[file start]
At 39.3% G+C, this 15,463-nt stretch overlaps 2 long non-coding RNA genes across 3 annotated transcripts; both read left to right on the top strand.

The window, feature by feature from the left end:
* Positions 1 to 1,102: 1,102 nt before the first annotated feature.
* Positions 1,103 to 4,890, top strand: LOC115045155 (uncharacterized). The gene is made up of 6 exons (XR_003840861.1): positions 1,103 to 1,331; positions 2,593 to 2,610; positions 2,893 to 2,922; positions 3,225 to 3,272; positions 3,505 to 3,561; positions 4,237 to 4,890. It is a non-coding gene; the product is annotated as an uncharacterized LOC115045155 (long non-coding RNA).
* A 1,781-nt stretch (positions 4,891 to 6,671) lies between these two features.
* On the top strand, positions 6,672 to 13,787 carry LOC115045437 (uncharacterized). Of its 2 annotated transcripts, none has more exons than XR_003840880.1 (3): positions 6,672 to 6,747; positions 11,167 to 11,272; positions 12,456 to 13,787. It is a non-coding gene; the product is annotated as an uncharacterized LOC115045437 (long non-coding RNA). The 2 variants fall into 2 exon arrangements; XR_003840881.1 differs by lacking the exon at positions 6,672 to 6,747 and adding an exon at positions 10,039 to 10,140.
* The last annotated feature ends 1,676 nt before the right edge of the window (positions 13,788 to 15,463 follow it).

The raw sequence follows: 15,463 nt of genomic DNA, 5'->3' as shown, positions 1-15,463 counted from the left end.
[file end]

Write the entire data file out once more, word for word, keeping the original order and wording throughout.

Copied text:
At 39.3% G+C, this 15,463-nt stretch overlaps 2 long non-coding RNA genes across 3 annotated transcripts; both read left to right on the top strand.

The window, feature by feature from the left end:
* Positions 1 to 1,102: 1,102 nt before the first annotated feature.
* Positions 1,103 to 4,890, top strand: LOC115045155 (uncharacterized). The gene is made up of 6 exons (XR_003840861.1): positions 1,103 to 1,331; positions 2,593 to 2,610; positions 2,893 to 2,922; positions 3,225 to 3,272; positions 3,505 to 3,561; positions 4,237 to 4,890. It is a non-coding gene; the product is annotated as an uncharacterized LOC115045155 (long non-coding RNA).
* A 1,781-nt stretch (positions 4,891 to 6,671) lies between these two features.
* On the top strand, positions 6,672 to 13,787 carry LOC115045437 (uncharacterized). Of its 2 annotated transcripts, none has more exons than XR_003840880.1 (3): positions 6,672 to 6,747; positions 11,167 to 11,272; positions 12,456 to 13,787. It is a non-coding gene; the product is annotated as an uncharacterized LOC115045437 (long non-coding RNA). The 2 variants fall into 2 exon arrangements; XR_003840881.1 differs by lacking the exon at positions 6,672 to 6,747 and adding an exon at positions 10,039 to 10,140.
* The last annotated feature ends 1,676 nt before the right edge of the window (positions 13,788 to 15,463 follow it).

The raw sequence follows: 15,463 nt of genomic DNA, 5'->3' as shown, positions 1-15,463 counted from the left end.